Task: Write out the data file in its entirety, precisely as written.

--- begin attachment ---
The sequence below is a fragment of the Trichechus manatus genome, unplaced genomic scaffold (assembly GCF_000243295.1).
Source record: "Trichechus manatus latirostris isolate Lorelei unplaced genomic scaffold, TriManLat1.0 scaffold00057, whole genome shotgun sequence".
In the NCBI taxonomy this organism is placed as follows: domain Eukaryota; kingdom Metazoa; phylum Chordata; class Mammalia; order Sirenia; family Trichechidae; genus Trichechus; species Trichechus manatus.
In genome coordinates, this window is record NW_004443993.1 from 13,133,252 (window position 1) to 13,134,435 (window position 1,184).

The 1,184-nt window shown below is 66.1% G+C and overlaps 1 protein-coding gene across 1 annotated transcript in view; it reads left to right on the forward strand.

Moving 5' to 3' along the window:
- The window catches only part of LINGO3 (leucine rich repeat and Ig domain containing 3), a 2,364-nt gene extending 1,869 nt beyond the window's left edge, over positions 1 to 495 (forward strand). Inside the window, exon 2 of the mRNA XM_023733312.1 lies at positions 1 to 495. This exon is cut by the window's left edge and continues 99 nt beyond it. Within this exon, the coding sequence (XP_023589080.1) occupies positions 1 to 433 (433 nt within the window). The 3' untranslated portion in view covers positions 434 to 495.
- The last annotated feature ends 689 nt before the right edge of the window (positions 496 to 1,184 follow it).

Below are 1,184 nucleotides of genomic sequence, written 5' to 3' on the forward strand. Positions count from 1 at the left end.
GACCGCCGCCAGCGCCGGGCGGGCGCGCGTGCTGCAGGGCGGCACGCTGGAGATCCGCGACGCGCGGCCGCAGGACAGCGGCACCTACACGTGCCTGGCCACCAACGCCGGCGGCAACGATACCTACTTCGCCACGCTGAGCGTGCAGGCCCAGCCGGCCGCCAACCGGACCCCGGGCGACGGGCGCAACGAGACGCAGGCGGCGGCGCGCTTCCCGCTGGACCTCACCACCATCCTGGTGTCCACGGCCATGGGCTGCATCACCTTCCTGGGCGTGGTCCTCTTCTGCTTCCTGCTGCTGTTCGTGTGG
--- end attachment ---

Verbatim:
The sequence below is a fragment of the Trichechus manatus genome, unplaced genomic scaffold (assembly GCF_000243295.1).
Source record: "Trichechus manatus latirostris isolate Lorelei unplaced genomic scaffold, TriManLat1.0 scaffold00057, whole genome shotgun sequence".
In the NCBI taxonomy this organism is placed as follows: domain Eukaryota; kingdom Metazoa; phylum Chordata; class Mammalia; order Sirenia; family Trichechidae; genus Trichechus; species Trichechus manatus.
In genome coordinates, this window is record NW_004443993.1 from 13,133,252 (window position 1) to 13,134,435 (window position 1,184).

The 1,184-nt window shown below is 66.1% G+C and overlaps 1 protein-coding gene across 1 annotated transcript in view; it reads left to right on the forward strand.

Moving 5' to 3' along the window:
- The window catches only part of LINGO3 (leucine rich repeat and Ig domain containing 3), a 2,364-nt gene extending 1,869 nt beyond the window's left edge, over positions 1 to 495 (forward strand). Inside the window, exon 2 of the mRNA XM_023733312.1 lies at positions 1 to 495. This exon is cut by the window's left edge and continues 99 nt beyond it. Within this exon, the coding sequence (XP_023589080.1) occupies positions 1 to 433 (433 nt within the window). The 3' untranslated portion in view covers positions 434 to 495.
- The last annotated feature ends 689 nt before the right edge of the window (positions 496 to 1,184 follow it).

Below are 1,184 nucleotides of genomic sequence, written 5' to 3' on the forward strand. Positions count from 1 at the left end.
GACCGCCGCCAGCGCCGGGCGGGCGCGCGTGCTGCAGGGCGGCACGCTGGAGATCCGCGACGCGCGGCCGCAGGACAGCGGCACCTACACGTGCCTGGCCACCAACGCCGGCGGCAACGATACCTACTTCGCCACGCTGAGCGTGCAGGCCCAGCCGGCCGCCAACCGGACCCCGGGCGACGGGCGCAACGAGACGCAGGCGGCGGCGCGCTTCCCGCTGGACCTCACCACCATCCTGGTGTCCACGGCCATGGGCTGCATCACCTTCCTGGGCGTGGTCCTCTTCTGCTTCCTGCTGCTGTTCGTGTGG